It’s easier to learn from the mistakes of others so let me tell you about one of the worst works contracts I’ve ever reviewed.

Although just over 6,000 words (10 pages) long, the building contract was incredibly one-sided because of these terms:

  • A right for the client to cancel the remainder of the project without any liability. The purpose of a contract is to legally oblige the supplier to provide everything and the client to pay for everything. Why contract for something you might not want?
  • A right for the client to vary the scope by withdrawing or omitting elements of the project from the supplier, and do them itself – under English law, a client can only omit elements if they no longer need them at all. Another clause against the very purpose of the contract.
  • Wide rights for the client to end (terminate or cancel) the contract for minor breaches – this should be a remedy of last resort, not a threat hanging over a supplier.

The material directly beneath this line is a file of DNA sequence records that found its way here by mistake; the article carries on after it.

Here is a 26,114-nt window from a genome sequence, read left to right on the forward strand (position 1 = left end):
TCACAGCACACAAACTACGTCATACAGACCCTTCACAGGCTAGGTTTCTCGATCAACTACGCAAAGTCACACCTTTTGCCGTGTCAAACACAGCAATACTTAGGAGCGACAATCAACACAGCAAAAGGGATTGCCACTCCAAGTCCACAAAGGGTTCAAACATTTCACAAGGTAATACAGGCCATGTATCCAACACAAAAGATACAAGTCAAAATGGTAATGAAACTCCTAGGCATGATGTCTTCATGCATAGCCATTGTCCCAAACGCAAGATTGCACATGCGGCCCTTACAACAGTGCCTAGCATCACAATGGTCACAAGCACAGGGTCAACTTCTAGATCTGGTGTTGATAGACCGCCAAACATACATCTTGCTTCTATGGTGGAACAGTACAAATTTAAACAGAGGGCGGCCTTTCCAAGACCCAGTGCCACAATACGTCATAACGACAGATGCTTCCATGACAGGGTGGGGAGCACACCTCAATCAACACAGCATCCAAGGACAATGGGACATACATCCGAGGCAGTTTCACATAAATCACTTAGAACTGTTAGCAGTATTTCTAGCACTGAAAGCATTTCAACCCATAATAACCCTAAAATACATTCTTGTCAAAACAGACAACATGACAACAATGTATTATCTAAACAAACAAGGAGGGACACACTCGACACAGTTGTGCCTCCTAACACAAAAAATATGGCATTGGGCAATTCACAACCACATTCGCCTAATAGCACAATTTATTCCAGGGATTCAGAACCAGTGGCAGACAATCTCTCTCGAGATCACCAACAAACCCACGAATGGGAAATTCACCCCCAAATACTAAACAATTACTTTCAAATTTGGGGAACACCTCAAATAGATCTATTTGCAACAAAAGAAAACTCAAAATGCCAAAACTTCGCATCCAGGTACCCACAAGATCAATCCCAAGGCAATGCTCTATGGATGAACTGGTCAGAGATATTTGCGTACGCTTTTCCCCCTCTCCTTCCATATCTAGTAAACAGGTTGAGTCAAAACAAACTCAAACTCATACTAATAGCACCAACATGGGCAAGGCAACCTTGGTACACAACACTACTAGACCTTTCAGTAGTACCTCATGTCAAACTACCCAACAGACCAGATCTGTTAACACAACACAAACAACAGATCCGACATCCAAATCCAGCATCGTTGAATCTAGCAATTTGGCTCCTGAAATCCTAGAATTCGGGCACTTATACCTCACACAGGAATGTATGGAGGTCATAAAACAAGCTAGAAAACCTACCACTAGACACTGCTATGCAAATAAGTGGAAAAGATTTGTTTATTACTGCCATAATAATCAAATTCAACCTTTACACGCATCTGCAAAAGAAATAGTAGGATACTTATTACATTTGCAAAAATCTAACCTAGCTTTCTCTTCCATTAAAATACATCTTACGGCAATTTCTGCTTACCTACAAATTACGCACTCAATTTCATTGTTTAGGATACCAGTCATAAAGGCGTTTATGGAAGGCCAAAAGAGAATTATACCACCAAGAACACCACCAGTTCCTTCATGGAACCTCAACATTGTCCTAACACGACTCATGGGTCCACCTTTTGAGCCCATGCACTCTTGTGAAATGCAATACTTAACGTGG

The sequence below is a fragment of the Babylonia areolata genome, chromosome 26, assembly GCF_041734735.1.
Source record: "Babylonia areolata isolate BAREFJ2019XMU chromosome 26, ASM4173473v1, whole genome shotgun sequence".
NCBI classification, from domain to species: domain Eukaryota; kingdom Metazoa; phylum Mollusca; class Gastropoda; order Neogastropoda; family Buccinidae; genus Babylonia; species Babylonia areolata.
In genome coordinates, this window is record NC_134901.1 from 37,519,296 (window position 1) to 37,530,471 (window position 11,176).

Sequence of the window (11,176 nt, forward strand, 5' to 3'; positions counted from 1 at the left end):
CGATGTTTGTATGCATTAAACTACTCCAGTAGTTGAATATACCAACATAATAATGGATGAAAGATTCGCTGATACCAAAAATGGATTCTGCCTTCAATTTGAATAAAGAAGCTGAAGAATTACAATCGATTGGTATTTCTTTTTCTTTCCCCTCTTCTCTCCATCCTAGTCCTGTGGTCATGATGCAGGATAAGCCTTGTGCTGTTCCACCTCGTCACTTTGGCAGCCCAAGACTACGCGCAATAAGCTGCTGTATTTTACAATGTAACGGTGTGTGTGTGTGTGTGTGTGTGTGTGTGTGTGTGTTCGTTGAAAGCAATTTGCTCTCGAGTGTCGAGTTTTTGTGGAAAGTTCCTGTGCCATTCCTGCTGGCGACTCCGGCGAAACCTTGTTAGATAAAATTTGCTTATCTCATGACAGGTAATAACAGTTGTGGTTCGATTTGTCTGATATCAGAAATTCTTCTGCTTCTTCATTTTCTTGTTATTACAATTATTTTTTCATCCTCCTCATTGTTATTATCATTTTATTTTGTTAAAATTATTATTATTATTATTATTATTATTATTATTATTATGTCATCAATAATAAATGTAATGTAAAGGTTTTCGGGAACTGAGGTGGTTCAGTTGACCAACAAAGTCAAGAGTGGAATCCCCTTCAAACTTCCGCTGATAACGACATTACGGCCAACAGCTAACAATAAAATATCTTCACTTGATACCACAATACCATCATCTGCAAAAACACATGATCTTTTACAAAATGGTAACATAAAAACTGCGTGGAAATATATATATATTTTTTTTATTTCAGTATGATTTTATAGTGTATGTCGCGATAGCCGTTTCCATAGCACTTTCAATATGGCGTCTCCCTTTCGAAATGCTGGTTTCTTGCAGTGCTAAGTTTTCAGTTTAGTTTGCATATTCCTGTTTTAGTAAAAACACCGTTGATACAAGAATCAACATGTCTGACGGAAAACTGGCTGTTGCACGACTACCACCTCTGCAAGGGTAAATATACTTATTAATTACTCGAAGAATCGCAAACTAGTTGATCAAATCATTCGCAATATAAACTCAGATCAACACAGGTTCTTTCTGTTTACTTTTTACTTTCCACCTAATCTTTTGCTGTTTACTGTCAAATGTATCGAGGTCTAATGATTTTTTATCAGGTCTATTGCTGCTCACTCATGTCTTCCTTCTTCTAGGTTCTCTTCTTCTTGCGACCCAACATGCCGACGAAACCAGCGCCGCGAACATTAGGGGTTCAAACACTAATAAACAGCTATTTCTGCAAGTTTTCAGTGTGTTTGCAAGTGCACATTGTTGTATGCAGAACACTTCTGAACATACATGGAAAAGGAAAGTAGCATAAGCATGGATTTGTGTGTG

• No rights for the supplier to end the contract, not even for insolvency.
  • A payment schedule which the client has the right to alter on short notice without reason. Since payment is a major cause of friction, a contract should to ensure when, how and how much the supplier gets paid is clear from the start and only changed by mutual agreement.
  • Conditions precedent on invoicing which, if missed, would wipe out the supplier’s profit. A fixed admin charge for missing a specific deadline would be better. 
  • Wide rights for the client to deduct sums without proper notice or justification. The contract should set out limited occasions entitling the client to withhold money.
  • Wide overlapping and ambiguous quality standards from reasonable skill and care (the minimum implied by law) to the absolute satisfaction of the client. This leaves the supplier at the client’s whim.
  • No limits on the supplier’s liability, but several limits on the client’s liability. A perennial bug bear of mine.

Together these clauses suggested that – at best – the client wasn’t really committed to and ready to contract for the whole project… and that the supplier could not trust the client. 

What should you do?

Create balanced contracts if you want to demonstrate your trust and trustworthiness, reduce cycle times for negotiations, and build fairer foundations for success.

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